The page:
Massage Therapy for Depression

Mental Fitness, Relaxation

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A recent review of more than a dozen massage studiesconducted by the Touch Research Institute at the University of Miami School of Medicine concludes that massage therapy relieves depression and anxiety. It does so by affecting the body’s biochemistry.

In a group of studies which included about 500 men, women, and children with depression or stress problems, researchers measured the stress hormone cortisol in participants before and immediately after massage. Massage therapy lowered levels by up to 53%.

Massage also increased serotonin and dopamine, neurotransmitters that help reduce depression.

Speaking from experience, a good massage therapist can work wonders. After a car wreck messed my back up, a chiropractor put me back together – or at least it seemed that way! The chiropractor’s daughter, a “Core Massage Therapist,” was in business with her and my visits to her did as much for my back as the adjustments did. I also noticed that on the days I received massages, I was more relaxed than on other days. There was quite a bit of stress surrounding the accident – my car was totaled, the insurance agency of the other driver…the one in the wrong…. was a separate pain in a separate location, plus being in pain causes its own kind of stress. However, on the days I was in the massage therapist’s hands – none of that seemed to matter nearly as much.

To find a qualified massage therapist, visit The American Massage Therapy Association. Or check with your local chiropractic offices, they often have massage therapists on staff.

Make each moment count double,

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13 comments… add one
  • haha i want a massage… NOW.

  • Ramin, you are so right! If skeptics were to experience what they’re missing, they wouldn’t be skeptics anymore! -Joi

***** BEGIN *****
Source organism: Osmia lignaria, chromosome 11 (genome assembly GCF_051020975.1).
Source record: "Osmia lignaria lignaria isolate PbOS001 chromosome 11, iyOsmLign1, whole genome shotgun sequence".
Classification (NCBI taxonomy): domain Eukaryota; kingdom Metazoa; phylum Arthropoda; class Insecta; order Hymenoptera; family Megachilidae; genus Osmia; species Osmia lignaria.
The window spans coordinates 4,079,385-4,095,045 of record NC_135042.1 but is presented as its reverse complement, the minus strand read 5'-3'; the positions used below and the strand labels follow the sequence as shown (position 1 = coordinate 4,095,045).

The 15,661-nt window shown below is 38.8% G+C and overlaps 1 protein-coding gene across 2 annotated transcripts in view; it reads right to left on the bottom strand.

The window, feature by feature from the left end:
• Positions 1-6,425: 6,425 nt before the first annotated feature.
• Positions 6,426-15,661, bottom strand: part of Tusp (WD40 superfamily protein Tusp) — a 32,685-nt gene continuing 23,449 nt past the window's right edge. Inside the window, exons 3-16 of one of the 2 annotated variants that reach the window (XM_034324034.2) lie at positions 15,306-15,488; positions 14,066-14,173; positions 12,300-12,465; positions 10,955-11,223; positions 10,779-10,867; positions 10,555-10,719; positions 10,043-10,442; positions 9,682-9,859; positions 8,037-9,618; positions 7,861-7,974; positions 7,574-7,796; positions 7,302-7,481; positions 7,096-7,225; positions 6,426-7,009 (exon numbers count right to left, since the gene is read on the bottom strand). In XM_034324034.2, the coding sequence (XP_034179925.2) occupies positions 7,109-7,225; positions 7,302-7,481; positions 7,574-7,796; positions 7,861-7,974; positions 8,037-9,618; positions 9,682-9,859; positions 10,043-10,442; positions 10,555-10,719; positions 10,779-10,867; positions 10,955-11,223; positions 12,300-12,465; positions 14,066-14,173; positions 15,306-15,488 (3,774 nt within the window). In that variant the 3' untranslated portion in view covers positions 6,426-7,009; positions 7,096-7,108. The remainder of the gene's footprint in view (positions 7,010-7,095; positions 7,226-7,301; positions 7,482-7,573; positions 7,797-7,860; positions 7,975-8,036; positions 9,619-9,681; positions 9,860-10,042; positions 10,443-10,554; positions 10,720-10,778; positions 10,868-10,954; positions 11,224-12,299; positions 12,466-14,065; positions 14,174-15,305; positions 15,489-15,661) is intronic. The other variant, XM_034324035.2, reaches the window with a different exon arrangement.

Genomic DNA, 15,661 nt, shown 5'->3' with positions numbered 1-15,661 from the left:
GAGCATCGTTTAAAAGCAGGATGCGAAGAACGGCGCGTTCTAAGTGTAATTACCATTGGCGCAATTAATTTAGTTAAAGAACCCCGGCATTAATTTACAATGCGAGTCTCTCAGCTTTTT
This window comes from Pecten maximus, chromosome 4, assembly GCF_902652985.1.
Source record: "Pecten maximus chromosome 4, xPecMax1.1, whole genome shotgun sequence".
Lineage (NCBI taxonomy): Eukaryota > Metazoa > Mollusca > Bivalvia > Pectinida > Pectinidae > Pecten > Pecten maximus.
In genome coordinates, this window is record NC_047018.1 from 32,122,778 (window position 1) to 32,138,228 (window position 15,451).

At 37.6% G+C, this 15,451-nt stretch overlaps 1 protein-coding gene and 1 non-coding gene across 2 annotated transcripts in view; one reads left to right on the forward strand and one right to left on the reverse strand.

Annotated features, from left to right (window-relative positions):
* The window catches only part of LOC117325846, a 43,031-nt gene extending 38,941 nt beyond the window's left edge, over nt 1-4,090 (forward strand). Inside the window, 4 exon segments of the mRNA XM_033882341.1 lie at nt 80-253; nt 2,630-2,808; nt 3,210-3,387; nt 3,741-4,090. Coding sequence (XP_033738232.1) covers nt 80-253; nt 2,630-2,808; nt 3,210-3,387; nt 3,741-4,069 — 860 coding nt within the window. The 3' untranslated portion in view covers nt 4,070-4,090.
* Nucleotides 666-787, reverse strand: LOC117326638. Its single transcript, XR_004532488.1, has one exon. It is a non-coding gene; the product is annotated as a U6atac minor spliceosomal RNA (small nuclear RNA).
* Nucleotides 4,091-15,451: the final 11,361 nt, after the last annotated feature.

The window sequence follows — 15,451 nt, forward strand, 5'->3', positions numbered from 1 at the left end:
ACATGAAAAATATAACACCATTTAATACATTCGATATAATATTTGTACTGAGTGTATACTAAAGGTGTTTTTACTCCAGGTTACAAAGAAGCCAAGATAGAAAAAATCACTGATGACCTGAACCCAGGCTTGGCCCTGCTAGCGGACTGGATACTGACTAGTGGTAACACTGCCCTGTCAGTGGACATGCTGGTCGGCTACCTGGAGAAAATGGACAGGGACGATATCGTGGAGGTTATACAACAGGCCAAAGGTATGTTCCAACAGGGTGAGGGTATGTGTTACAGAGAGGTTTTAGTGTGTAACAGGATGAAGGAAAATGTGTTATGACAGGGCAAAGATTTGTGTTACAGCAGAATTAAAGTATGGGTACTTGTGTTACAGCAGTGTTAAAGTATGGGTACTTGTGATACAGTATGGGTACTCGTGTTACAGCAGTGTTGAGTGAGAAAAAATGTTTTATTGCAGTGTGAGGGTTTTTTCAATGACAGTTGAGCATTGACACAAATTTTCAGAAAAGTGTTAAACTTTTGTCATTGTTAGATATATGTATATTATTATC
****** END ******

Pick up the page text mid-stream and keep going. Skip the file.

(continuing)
• Steph, sign me up, too! -Joi

  • Pennie Wolfe Link

    I am a massage therapist. I specialize in depression. I currently work with local doctors and family councilors who deal with depressed patients every day. The effects of massage on a depressed client is profound!!! I have seen wonderful changes in these people over a period of time,and regular visits to the spa where I work. I think it wise that doctors are starting to look at natural healing on a more serious level, and not just putting it off as “hippie” jibberish!
    Hooray for massage therapy, and kudos to the therapists that put their healing hands on people everyday!!!

  • dav Link

    Massage therapy looks promising as a treatment for depression.


    Dual Diagnosis

  • I’m a LMT in Naples, Fl and very much interested in finding out about massage techniques that are specific to grief and depression. Does anyone have a resource or information on this? Thanks.

  • Dori, I’m actually working on a new article about massage as it relates to grief and depression. This is a fascinating area that really excites me – can you imagine, so many people getting relief from pain… without medication or side effects? The article, with accompanying resources, will hopefully be up by tomorrow! – Joi

  • Having a good massage can help reduces stresses that lead to depression. It is the perfect cure for many situations.

  • I totally agree. A great massage seems to release tension and anxieties as though they never existed!

  • Great job! This one is an instant classic!


  • If you’ve never had a massage, don’t put it off — not for a minute. In our stress-worn world, an allover body massage might be just what you need.
    Just ask Ms. Connelly, a plucky 60ish southern lady. Her fallopian tube cancer became evident only after it had spread through her pelvis. The weeks when she’s getting chemotherapy are tough; her energy is zapped. She’s making the best of the cards dealt her.

  • 53% reduction in the stress hormone seems like a large amount. Its great that you found so much relief from your massage therapy sessions. Thanks for sharing your story.

  • Massage CEU News, 53 percent is huge, isn’t it? What a total difference that must makes in the way one feels!

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